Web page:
‘House music that knows its roots, past and classicism, but is made with the minds and means of today’. Words used by Gerd Janson to describe Smallpeople’s album ‘Salty Days’ on Smallville back in 2012 and nothing has changed since. To me, this is a label dedicated to those who don’t necessarily seek a constant source of innovation in style or sound, but instead choose to relax in the warm glow of exquisite productions. Smallpeople, in particular, deliver on this front every single time.
I first discovered the label through my obsession with Dial Records (of which Smallville is an off-shoot) and Smallpeople’s EP ‘Before Leaving To Paris’, on Laid Records, another off-shoot, was the first record I bought of theirs. I’ve since purchased almost their entire back catalog, so it’d be fair to say I’m something of a super fan. I’ve even gone so far as to make the small detour of a solo pilgrimage to the shop they co-own in Hamburg whilst on my way to Berlin.
The duo consists of Julius Steinhoff and Just von Ahlefeld, who both make great music by themselves – Just has done so under the alias Dionne and Steinhoff in his own name. However, in my opinion, the magic really happens when they join forces. Their latest EP Lowrider Anarchy celebrates their 10th anniversary as a label. It’s a perfect example of the music they’ve been putting out during that time.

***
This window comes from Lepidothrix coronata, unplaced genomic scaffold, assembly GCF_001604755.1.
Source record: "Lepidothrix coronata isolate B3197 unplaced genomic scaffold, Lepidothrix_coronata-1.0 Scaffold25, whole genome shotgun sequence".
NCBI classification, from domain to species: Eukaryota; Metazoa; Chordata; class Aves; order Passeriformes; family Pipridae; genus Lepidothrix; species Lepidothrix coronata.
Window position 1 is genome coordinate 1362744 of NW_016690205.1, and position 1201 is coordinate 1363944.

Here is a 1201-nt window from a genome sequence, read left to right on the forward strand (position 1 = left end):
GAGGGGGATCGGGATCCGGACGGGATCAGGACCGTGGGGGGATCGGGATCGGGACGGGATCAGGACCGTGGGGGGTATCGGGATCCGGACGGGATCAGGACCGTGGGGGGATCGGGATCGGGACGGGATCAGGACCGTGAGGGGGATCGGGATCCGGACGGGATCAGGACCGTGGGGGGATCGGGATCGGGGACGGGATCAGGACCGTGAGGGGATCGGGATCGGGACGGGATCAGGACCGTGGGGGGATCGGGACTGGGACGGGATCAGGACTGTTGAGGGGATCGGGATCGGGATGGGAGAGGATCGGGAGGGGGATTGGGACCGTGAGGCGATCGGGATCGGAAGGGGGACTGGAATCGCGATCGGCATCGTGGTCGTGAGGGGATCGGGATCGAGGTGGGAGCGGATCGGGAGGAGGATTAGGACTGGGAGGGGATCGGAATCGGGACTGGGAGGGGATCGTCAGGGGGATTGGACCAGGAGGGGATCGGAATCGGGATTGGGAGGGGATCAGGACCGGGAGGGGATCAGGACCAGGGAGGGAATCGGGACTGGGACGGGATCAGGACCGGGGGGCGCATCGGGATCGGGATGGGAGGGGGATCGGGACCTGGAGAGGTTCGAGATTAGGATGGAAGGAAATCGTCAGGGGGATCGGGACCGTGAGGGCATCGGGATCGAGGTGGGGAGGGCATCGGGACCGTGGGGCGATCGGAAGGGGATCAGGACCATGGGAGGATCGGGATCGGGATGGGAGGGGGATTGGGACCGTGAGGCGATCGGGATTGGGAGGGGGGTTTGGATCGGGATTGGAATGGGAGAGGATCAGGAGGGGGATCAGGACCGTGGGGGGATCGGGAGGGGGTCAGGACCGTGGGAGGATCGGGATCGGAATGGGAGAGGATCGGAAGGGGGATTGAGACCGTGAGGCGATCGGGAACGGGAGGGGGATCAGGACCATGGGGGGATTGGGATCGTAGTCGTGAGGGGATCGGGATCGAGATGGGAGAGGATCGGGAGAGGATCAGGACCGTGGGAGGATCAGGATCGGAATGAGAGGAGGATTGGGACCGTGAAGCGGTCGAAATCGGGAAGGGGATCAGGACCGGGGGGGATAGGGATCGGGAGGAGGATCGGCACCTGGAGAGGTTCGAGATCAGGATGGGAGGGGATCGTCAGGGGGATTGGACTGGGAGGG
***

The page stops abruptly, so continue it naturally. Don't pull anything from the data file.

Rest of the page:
The first side of the twelve is dedicated to the sultry Blissful Limbo, which is as classic a Smallville track as you’re going to hear. A simple piano and drum loop are accompanied by soothing chords and vocal sample that glide, spacious and expertly crafted, leaving you wanting more, in a good way. It’s refrained enough for the warm up but carries all the emotion required to bring the right crowd to their knees at peak time.
Next, in the title track Lowrider Anarchy, we see the duo go in a bit deeper. Faster paced drums with haunting pads and a growling bass line throughout is perfect for after-hours smoky dance floors and bares resemblance to some of the labels earlier releases from Lawrence and Steven Tang – all the while maintaining the quintessential Smallpeople panache.
Lastly we have lazy Lama Legend, which brings the package to a crescendo. It’s slightly techier than a lot of their previous work, merging elements of acid techno with the gooey ambiance they do so well. A brilliant 3 tracker, as always, and here’s to another ten years…